1. Start Early - Genius Hour is a great way to get to know your students better. If you want to know what your students are really "in to," simply pay attention to what they choose to work on for Genius Hour. Talk with them throughout the process and allow them to teach you about the subject. I highly recommend kicking off the year with a Genius Hour project.
  2. Learn How They Learn - Watch how they are learning and take note. Observe which students read books or online tutorials as opposed to those who watch YouTube videos or simply experiment by themselves. They're demonstrating for you how they prefer to learn.   
  3. Be Passionate - Be sure students choose things they are truly passionate about. If you doubt a student's level of passion for a project, ask them questions about it. Try to determine how badly they want to do it. As a final test, if you're still not sold, see how they react when you tell them they can't do it.  I only had to resort to this level on a few pitches but you'll learn pretty quick how passionate students can be about a topic.
  4. Be a Cheerleader, Not a Coach - Encourage your students. Be amazed and interested in what they are doing. Provide them the tools and resources they need to be successful -- and get out of their way. Avoid the powerful urge to show them the answers (even if you know them). If they get stuck, push them in the right direction...but don't pull them by the hand to lead them to a solution.
  5. Let go - This is their learning. This is their time. As long as they follow the rules you put in place, let them have this time. There's going to be successes. There's going to be failures. Let both of them happen and let them learn from the experience.

In Closing

In my mind, Genius Hour has proven that students can take ownership of their own learning if given the opportunity. They will plan, carry out and present learning that extends far beyond the traditional classroom curriculum and even beyond the expertise and knowledge of the teacher.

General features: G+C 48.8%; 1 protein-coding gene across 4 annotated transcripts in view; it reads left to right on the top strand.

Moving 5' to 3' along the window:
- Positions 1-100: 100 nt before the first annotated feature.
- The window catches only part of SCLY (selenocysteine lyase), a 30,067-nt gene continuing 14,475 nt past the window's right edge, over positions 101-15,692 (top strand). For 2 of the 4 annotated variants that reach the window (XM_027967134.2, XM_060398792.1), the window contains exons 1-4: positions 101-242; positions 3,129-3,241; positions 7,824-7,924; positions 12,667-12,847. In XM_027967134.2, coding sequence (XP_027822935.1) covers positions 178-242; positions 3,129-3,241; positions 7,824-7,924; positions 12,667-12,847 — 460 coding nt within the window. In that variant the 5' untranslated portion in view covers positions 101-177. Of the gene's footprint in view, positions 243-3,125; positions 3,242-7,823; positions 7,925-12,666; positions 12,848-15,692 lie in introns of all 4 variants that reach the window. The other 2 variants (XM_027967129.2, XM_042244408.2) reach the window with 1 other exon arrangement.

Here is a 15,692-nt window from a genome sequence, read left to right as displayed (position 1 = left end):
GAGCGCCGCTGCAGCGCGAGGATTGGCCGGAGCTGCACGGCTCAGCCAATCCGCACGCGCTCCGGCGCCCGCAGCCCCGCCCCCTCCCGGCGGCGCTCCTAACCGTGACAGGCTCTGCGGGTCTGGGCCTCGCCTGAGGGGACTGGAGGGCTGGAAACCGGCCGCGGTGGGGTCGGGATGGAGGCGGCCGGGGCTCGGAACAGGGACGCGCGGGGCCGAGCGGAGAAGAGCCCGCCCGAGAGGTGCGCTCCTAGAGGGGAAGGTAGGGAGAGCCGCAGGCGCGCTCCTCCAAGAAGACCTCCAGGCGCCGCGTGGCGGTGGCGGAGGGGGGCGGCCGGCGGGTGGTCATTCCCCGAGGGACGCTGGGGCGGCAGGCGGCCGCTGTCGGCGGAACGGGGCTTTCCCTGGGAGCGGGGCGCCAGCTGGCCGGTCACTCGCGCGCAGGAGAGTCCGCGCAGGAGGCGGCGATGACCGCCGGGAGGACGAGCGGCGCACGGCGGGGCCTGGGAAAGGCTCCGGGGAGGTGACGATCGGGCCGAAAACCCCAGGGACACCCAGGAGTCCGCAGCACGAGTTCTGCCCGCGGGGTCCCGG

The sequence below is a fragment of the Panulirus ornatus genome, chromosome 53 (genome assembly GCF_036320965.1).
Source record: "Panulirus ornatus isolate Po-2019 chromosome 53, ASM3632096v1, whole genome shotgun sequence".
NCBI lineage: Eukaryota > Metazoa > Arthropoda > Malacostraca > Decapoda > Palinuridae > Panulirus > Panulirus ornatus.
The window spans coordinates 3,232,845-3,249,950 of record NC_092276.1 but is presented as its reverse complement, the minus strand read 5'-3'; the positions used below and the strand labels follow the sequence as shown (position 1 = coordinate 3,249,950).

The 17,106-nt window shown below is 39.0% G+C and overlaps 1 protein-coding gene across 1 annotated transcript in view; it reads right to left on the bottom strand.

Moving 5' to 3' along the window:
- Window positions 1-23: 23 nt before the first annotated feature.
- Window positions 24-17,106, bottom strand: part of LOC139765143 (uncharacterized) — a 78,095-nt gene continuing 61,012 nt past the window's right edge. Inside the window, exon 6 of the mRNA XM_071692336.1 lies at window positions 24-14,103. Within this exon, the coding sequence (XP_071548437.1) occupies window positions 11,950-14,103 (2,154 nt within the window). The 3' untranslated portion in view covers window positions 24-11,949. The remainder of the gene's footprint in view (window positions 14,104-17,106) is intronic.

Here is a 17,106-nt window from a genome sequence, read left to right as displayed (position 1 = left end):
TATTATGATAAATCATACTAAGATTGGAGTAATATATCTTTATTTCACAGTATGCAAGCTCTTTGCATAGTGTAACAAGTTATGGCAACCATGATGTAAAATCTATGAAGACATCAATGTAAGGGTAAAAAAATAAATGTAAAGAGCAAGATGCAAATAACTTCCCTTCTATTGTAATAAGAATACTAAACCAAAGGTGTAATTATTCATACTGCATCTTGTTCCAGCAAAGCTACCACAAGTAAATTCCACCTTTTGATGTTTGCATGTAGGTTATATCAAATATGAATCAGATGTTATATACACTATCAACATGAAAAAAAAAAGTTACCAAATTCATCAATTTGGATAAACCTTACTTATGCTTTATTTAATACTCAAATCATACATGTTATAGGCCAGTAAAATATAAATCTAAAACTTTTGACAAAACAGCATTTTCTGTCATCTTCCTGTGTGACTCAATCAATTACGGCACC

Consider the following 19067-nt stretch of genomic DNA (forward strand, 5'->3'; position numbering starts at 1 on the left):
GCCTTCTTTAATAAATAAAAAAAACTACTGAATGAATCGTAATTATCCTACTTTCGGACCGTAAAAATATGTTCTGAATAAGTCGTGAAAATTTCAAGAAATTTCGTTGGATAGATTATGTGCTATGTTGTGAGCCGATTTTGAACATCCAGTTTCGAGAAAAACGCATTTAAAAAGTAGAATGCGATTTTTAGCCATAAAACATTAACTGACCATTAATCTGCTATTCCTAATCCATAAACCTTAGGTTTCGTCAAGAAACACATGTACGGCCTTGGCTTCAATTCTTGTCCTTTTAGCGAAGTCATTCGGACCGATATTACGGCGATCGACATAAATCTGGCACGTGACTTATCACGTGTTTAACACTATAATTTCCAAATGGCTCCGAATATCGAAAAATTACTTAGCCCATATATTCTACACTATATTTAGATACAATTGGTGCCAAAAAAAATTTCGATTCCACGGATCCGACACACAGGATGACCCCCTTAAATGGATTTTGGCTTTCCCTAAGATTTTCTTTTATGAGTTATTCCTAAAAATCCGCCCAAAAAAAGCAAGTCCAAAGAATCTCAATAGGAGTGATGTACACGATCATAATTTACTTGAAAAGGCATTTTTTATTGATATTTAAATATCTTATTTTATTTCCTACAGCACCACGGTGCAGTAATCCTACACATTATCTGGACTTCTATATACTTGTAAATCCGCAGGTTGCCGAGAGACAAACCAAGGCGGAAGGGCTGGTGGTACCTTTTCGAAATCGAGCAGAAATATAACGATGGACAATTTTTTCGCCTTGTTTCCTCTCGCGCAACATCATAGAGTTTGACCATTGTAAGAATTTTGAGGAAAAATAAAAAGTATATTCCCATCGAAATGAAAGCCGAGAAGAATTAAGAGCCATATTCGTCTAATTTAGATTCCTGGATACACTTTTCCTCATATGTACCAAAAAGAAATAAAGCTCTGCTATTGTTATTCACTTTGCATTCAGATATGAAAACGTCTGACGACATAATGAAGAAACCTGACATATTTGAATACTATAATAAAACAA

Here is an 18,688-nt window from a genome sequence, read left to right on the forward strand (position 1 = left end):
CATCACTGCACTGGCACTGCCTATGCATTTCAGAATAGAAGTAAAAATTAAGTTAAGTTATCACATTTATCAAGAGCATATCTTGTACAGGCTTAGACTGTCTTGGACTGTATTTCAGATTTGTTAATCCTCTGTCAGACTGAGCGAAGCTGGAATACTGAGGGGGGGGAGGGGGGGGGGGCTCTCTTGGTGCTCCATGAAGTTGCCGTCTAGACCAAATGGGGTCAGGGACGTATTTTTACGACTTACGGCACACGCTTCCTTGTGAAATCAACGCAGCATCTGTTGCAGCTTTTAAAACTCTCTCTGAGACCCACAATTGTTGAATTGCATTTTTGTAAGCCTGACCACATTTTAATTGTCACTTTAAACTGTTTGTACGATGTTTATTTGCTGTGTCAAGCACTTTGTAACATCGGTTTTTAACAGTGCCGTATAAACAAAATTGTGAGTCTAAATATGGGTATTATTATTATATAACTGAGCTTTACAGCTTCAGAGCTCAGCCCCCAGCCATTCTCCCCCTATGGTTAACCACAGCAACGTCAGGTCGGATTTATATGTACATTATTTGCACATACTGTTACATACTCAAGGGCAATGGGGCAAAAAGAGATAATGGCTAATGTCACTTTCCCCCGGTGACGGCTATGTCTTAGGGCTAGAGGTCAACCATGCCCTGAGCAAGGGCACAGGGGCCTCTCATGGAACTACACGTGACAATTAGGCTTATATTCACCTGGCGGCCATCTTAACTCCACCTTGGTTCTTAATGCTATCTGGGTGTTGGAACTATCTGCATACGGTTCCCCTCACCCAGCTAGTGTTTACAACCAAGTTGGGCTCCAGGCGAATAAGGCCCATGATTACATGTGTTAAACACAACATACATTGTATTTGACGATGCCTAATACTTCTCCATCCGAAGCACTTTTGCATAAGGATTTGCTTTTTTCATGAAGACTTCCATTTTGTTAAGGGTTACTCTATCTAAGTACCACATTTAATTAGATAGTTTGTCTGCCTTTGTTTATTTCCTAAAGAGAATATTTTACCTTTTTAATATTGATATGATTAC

Students will become researchers, scientists, creators and teachers in order to accomplish tasks they are passionate about.
All we have to do, as teachers -- is get out of the way and let them.

Since this was my first "Genius Hour," I too have had my own fair share of successes and failures that will not only affect how I manage future experiences but also how I run my class on a day-to-day basis. It also gave me a deeper connection to my students as I learned about their interests asking them to teach me about their passions.

As with the students, this post wraps up my Genius Hour. This was my experiment to try something different, something my students could be excited about. It was my hope that they would explore their passions and learn something new. Little did I know how much they would teach me.

Some people may see Genius Hour as a waste of precious class time. They may see it as a complete lack of control that welcomes chaos into the classroom.

However, after this past 9 weeks, I see Genius Hour as a way to really get to know my students. I see it as a chance for them to teach me.

As I observed my students thriving to do the best the could do, I learned that they are all different, unique and inspiring, and you don’t have to be a genius to see that.


** And one last example of how amazing these students are, I have to give a special thank you to Elise and Hallie for editing, contributing and breaking my mental block on wrapping up this post.